Once that huge job was done, I had some actual leisure to catch up on reading, both fiction and non-fiction. I'm a pretty voracious reader, and now with e-books my ever-growing pile of pending 'must reads' extends into cyberspace (and forks between Kobo, Kindle, and Goodreader... sigh. I realised today I have a problem remembering which e-book space a given unfinished title is languishing.)

So when I started looking over my website, I found a lot of links had gone stale. First I reviewed my list of sources - links back to the original documents from which I noted who had signed which statements and letters. Sadly, several more of these had gone missing; fortunately each lost document is still housed at, so I've updated my links to that. I don't actually understand how they pay for this free service, and I got to wondering what will happen to people like me if that site ever goes under. {Tangent} Even worse would be the loss of a site like, tinyurl, or any of the big URL shortening services. If one of them simply folded without donating their existing link base to the public good, a *whole* lot of web content would start to unravel. Just try not to think about this... {/Tangent}

Next I went back to my big long list of names, citation stats and website links for authors. I thought of several new tidbits to start collecting: who has a Twitter account now? (32 found so far, many more to come I'm sure.) Who is written up at Wikipedia? (a column I started some time back and am just getting rolling on filling out.) Who has ties to coal, oil & gas interests? Who has an author profile page at Google Scholar? (Neat new feature, solves the problem of separating an author's own works from those of others with similar names; also shows Google's results on handy stats like h-index) Who is written up in SourceWatch or in DeSmogBlog's reference database?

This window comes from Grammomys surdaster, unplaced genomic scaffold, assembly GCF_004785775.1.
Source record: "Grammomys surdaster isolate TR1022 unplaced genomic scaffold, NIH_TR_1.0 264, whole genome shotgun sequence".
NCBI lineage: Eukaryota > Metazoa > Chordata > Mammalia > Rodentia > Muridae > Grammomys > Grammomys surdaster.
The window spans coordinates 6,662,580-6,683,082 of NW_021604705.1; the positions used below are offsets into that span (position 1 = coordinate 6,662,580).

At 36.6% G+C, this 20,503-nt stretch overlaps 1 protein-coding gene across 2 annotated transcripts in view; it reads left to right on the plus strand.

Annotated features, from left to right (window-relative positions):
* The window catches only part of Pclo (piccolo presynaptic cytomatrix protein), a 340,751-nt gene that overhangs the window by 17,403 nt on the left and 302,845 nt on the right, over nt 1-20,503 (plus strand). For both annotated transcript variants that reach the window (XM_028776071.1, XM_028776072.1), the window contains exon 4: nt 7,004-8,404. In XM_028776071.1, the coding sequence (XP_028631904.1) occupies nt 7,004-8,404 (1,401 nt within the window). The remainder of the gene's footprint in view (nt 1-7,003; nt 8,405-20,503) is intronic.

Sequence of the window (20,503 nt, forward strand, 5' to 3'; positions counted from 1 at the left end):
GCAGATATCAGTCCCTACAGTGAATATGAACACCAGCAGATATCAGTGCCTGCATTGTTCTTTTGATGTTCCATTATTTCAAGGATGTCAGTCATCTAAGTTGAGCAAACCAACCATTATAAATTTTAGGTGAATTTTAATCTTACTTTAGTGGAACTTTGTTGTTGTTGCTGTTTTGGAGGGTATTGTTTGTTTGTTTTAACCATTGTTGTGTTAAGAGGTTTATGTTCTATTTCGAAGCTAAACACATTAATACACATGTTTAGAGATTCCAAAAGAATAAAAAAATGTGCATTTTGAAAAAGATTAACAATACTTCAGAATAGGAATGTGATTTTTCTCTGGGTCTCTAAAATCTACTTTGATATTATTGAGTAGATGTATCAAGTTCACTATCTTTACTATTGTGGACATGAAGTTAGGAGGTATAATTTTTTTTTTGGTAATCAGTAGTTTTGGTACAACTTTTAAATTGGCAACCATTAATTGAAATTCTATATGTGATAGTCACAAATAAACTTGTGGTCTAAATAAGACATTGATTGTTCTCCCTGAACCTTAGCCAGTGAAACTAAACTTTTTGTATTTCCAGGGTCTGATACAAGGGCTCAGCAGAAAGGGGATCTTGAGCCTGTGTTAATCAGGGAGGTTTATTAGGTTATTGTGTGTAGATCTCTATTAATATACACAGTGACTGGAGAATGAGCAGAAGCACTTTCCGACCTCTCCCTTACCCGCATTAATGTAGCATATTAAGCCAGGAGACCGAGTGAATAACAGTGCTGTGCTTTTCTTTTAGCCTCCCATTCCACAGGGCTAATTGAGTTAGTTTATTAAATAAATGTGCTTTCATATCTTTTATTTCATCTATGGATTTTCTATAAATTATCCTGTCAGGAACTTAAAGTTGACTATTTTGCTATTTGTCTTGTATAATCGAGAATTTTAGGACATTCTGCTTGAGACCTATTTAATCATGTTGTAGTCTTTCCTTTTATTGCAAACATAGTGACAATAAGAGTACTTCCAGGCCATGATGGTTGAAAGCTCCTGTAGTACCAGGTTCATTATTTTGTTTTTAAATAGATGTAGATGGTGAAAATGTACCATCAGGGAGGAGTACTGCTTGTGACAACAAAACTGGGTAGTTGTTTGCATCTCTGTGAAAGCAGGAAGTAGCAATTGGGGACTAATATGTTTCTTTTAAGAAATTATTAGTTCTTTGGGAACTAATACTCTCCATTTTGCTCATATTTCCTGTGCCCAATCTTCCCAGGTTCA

After going back to data entry mode for a number of days, I thought I'd look at the scripts I use to extract the data from Excel, format it for both HTML and JSON/jquery, and sort and summarize the results. I enjoy this kind of coding immensely, but I hadn't run this for quite some time and had to get my bearings a bit. After getting errors from code I know I used okay at the last batch run, I realised I'm not supposed to run it under Solaris, but on a Linux host. I found the code in perl's Spreadsheet::XLSX module doesn't like when your spreadsheet contains any formula error warnings - so I learned to use the "Review errors" button in the Formulas tab. (Turns out I'd just type a stray letter into a column where numbers belong, which another cell referenced in a calculation. Clear - problem solved.)

Finally I had phase 1 of my script back up and running. I decided to activate the routine I'd added to check all the URLs for broken links as they are imported. This takes a lot longer, but with two years since the last pass, they really needed re-checking. 

The results were stark. Some 25% of URLs I collected in 2009-10 have gone 404 in the intervening two years. A large majority of the URL base are on academic websites. I guess everyone feels compelled to "improve" their sites with a big re-org once in a while... sigh. Lots of manual searches to see what new paths everyone got reorged off to. Here are the specific numbers:

Finished URL checks. Found 3029 okay, 1153 broken

I checked URLs for homepage and mugshot photo that I'd collected. I may just give up on trying to have a photo link for each person, though I thought that was nice to include. It's just a lot of added search time that might be better spent on other tasks.

I see I'll also want to add an option to my script to verify the other types of URL I've started gathering: Wikipedia, DeSmogBlog, Sourcewatch, and implicitly any Twitter handle can be formed into a URL for the person's Twitter profile. These at least should have a lot less turnover than the university homepage ones turn out to do.

Watch this space for more on this big push, including a "top climate science tweeps" report - some really big names are showing up on Twitter now. It's quite exciting.